BOX CUT: THE GEOMETRIC GARDENS OF MARQUEYSSAC
Buxus sempervirens, more commonly known as European box, has long been cultivated in gardens because of its propensity to be clipped into just about any shape the imagination might dream up. Pliny the Younger (61–c. 112 A.D.), for example, described the area around his villa in Tuscany as being “grounded with a box hedge” and “adorned with the representation of divers animals in box.” In countless classic gardens Buxus is indispensable. Where would the geometries of the jardin à la française be without the humble box? And how could the spatial and olfactory subtleties of Italian Mannerist giardini be expressed in its absence? But surely no one in the history of horticulture has ever used it as obsessively as Julien de Lavergne de Cerval in his gardens at Marqueyssac, near Sarlat, France. Suspended 130 meters over the Dordogne River in the heart of the Périgord Noir, the site was first developed in the late-17th century by Bertrand Vernet de Marqueyssac, who acquired the estate in 1692. It was he who built the massive terrace walls that allow for 22 hectares of cultivable land on this rocky spur. A century and a half later, in 1861, Cerval, his descendant, inherited the property. Inspired by gardens he saw in Italy while stationed there as a captain in the Papal Zouaves, he spent the next 30 years, until his death in 1893, completely transforming the grounds. The result is truly astonishing: a giant living architectural sculpture formed from no less than 150,000 individual box plants and accessed by 6 kilometers of meandering pathways.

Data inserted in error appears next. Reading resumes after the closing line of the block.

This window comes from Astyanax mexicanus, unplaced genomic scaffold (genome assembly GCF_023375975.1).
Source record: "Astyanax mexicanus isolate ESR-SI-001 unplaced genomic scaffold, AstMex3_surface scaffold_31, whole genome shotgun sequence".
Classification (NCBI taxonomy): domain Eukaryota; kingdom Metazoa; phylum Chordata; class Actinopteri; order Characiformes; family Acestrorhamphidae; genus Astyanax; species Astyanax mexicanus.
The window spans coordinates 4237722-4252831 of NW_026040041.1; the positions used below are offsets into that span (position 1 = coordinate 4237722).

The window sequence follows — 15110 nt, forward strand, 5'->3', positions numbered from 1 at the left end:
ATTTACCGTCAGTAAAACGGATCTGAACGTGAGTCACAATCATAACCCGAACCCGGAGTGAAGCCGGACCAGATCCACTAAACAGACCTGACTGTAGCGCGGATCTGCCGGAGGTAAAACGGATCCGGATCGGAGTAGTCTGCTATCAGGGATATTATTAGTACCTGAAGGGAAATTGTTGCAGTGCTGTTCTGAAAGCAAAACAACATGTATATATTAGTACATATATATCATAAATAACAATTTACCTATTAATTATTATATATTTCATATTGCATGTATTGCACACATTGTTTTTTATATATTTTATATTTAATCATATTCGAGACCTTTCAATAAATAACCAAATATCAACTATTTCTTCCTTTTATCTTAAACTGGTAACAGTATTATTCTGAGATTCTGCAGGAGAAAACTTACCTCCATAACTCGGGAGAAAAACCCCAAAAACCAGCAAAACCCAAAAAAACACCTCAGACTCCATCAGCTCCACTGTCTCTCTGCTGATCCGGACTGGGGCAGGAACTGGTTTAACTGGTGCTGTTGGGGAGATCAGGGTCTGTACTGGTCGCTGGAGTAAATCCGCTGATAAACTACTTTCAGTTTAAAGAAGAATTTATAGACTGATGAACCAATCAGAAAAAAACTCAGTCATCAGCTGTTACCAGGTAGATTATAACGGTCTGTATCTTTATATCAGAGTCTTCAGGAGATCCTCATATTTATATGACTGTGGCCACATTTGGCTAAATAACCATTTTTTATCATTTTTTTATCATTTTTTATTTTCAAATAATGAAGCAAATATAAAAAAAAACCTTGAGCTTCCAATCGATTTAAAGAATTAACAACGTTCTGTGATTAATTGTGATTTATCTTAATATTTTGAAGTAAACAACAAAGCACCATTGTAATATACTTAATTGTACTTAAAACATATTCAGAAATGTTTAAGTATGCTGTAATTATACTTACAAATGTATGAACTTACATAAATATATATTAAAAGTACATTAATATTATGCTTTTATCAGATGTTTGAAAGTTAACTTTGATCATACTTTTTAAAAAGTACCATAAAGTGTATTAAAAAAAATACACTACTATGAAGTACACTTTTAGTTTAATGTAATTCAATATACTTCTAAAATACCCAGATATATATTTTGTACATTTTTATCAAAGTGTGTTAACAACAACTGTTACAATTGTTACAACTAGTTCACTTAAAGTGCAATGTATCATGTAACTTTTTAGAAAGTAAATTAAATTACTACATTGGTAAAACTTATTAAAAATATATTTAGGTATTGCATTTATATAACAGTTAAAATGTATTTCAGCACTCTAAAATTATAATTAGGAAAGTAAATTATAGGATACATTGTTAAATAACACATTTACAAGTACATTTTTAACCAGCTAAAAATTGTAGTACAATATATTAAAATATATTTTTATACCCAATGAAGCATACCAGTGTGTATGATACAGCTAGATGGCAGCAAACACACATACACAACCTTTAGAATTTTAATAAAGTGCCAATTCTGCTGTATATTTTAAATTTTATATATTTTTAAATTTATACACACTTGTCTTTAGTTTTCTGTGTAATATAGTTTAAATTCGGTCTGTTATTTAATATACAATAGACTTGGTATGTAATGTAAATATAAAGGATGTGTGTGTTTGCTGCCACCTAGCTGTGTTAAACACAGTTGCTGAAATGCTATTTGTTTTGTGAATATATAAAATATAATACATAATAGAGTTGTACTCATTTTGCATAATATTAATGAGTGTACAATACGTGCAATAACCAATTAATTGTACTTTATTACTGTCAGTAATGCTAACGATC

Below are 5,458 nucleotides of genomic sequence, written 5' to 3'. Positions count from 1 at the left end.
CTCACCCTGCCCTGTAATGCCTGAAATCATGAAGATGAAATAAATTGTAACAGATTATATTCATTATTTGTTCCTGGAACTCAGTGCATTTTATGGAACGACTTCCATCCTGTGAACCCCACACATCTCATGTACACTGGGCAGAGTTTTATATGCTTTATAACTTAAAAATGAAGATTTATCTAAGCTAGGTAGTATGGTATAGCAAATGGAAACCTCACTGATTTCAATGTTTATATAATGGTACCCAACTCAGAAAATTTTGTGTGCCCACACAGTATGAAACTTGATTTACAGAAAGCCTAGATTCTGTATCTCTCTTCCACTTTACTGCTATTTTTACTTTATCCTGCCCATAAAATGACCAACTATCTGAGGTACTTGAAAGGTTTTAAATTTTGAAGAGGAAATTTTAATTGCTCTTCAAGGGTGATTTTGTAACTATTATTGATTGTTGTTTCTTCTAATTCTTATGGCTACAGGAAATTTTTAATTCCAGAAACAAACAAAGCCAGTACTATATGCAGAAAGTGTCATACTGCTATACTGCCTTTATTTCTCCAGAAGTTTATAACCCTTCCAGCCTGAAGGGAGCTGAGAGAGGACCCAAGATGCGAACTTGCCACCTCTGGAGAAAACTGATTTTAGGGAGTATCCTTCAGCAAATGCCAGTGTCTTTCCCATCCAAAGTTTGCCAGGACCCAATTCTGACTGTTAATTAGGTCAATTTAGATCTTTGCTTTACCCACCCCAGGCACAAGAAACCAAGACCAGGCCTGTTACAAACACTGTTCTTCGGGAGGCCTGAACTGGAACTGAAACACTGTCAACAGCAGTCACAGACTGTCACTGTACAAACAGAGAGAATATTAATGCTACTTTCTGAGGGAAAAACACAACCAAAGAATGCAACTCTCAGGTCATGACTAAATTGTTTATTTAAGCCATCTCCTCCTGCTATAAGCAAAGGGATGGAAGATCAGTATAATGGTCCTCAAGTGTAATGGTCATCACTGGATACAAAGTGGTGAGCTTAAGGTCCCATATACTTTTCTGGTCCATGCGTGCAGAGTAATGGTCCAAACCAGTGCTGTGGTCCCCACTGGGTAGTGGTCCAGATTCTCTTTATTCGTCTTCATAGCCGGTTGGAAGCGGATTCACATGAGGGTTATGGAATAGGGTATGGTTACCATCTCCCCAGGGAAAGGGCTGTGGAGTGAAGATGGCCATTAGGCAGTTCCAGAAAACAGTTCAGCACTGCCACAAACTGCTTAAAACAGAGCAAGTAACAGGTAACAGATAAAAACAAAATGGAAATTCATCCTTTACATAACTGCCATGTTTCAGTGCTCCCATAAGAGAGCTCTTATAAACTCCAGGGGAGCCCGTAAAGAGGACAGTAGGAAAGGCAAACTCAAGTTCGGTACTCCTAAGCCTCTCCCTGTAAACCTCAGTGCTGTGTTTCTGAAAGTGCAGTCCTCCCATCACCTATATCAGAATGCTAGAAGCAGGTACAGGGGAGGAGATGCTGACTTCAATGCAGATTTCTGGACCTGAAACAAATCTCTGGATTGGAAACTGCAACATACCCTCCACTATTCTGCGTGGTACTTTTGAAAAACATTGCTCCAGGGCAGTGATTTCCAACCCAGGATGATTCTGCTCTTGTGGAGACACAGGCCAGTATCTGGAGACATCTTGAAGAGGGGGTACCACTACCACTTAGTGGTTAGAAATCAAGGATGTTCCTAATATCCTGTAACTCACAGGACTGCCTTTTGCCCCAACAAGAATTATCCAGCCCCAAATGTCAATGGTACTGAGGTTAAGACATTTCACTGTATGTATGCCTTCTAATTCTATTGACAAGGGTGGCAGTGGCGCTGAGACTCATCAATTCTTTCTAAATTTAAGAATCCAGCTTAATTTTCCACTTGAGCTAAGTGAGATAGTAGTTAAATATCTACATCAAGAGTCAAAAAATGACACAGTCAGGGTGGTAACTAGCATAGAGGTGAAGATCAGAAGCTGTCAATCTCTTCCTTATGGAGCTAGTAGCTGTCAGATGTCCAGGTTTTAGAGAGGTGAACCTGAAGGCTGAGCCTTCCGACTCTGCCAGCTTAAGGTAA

While other are species present in the garden — notably pine, oak, and cypress which, in their untamed verticality, stand in expressive counterpoint — it is box that reigns supreme at Marqueyssac, cut into myriad walls, balls, boulders, blocks, cones, glacis, towers, and embankments. The contrast between the natural and the artificial, the clipped and the shaggy, the cultivated and the wild is heightened not only by the garden’s stone follies but also by its dramatic setting, which provides vertiginous views over fields, forests, hamlets, villages, and no less than three castles that seem to cling precariously to the steep valley sides. Nearly lost through neglect, Marqueyssac was saved by Kléber Rossillon, who acquired the property in 1996 and spent over a year restoring it. His investment no doubt paid off, for it is now the most visited garden in the region, attracting 200,000 people annually. But how many of them realize they are following in the footsteps of a saint? Giuseppe Sarto, Bishop of Mantua, loved to spend time here meditating on a stone bench placed at one end of the grande allée, where the views are particularly breathtaking. Elected pope in 1903, under the name Pius X, he was canonized in 1954. As another Catholic saint, Thomas More, wrote in his 1516 philosophical investigation of Utopia, “The soul cannot thrive in the absence of a garden. If you don’t want paradise, you’re not human; and if you’re not human, you don’t have a soul.”